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How Limited Attention Spans Can Hinder Decision Making — And Impact Impeachment Proceedings

Jameca Falconer joined Friday's "St. Louis on the Air" to talk about the types of attention and how limited attention spans can lead to hasty or irrational decision making. Steve Smith joined the conversation by phone to talk about guidelines for senators
Evie Hemphill | St. Louis Public Radio

This week marked the next phase of the U.S. Senate impeachment trial of President Donald Trump. Eventually, the senators will have to vote whether or not to remove the president from office. Senators are in the midst of a question-and-answer period before potentially calling on witnesses to testify. 

The lawmakers sit through hours and hours of information overload during these hearings, which began Jan. 16, and are only granted a brief 15-minute recess every two hours — with a 45-minute recess for dinner at 6 p.m. The break time is decided on by the majority leader, with approval from the minority leader. 

That can take a mental and physical toll — as noted by reporters covering the hearings and illustrated by senators taking cat naps or walking out during presentations. One senator is even providing fidget spinners to colleagues.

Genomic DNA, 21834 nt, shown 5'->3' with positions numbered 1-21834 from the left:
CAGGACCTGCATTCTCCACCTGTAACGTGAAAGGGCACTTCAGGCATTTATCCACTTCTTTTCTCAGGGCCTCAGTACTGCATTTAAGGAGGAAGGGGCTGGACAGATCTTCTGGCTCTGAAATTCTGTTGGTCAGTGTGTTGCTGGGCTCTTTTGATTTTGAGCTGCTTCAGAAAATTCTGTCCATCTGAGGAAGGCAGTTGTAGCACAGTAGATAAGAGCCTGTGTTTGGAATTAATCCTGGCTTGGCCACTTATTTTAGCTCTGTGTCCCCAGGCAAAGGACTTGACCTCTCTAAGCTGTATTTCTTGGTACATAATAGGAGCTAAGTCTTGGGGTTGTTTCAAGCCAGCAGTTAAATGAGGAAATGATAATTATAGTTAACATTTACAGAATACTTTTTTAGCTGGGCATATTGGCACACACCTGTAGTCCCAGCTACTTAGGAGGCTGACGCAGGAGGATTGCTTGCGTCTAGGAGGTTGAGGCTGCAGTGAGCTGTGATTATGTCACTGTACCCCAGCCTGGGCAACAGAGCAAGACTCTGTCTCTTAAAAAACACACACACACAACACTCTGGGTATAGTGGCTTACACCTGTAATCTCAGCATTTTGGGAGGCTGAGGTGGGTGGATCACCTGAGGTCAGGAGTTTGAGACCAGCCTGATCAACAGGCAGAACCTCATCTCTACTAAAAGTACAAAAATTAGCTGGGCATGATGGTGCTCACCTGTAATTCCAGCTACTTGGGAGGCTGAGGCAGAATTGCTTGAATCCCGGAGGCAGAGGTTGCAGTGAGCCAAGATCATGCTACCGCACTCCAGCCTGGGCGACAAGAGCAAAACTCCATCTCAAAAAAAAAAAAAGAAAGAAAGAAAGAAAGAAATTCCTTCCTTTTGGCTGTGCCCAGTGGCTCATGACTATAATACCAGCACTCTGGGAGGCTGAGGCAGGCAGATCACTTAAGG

How is possible that they process all the information they’re being presented with? Well, they don’t. They can’t. Despite whether or not the senators intentionally or subconsciously miss information, there’s a limit to how long one can pay attention, says Dr. Jameca Falconer. She is a professor of behavioral analysis in the Webster University School of Education, and understanding the process of paying attention is among her specialties. 

On Friday’s St. Louis on the Air, Falconer joined host Sarah Fenske to discuss the different types of attention — such as sustained and divided — implications of limited attention spans, and how that can lead to hasty or irrational decision making. Also joining the discussion will be Washington University’s Steve Smith, director of its Weidenbaum Center. 

Smith explained the guidelines senators have to follow during the impeachment hearings, such as why water is the only drink allowed on the Senate floor — with milk being the one exception — and how some senators' decision to tune out is not befitting of Senate tradition. 

Listen to the full discussion: 

St. Louis on the Air” brings you the stories of St. Louis and the people who live, work and create in our region. The show is hosted by Sarah Fenske and produced by Alex Heuer, Emily Woodbury, Evie Hemphill and Lara Hamdan. The engineer is Aaron Doerr and production assistance is provided by Charlie McDonald.

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Lara is a producer for "St. Louis on the Air" at St. Louis Public Radio.

Send questions and comments about this story to feedback@stlpublicradio.org.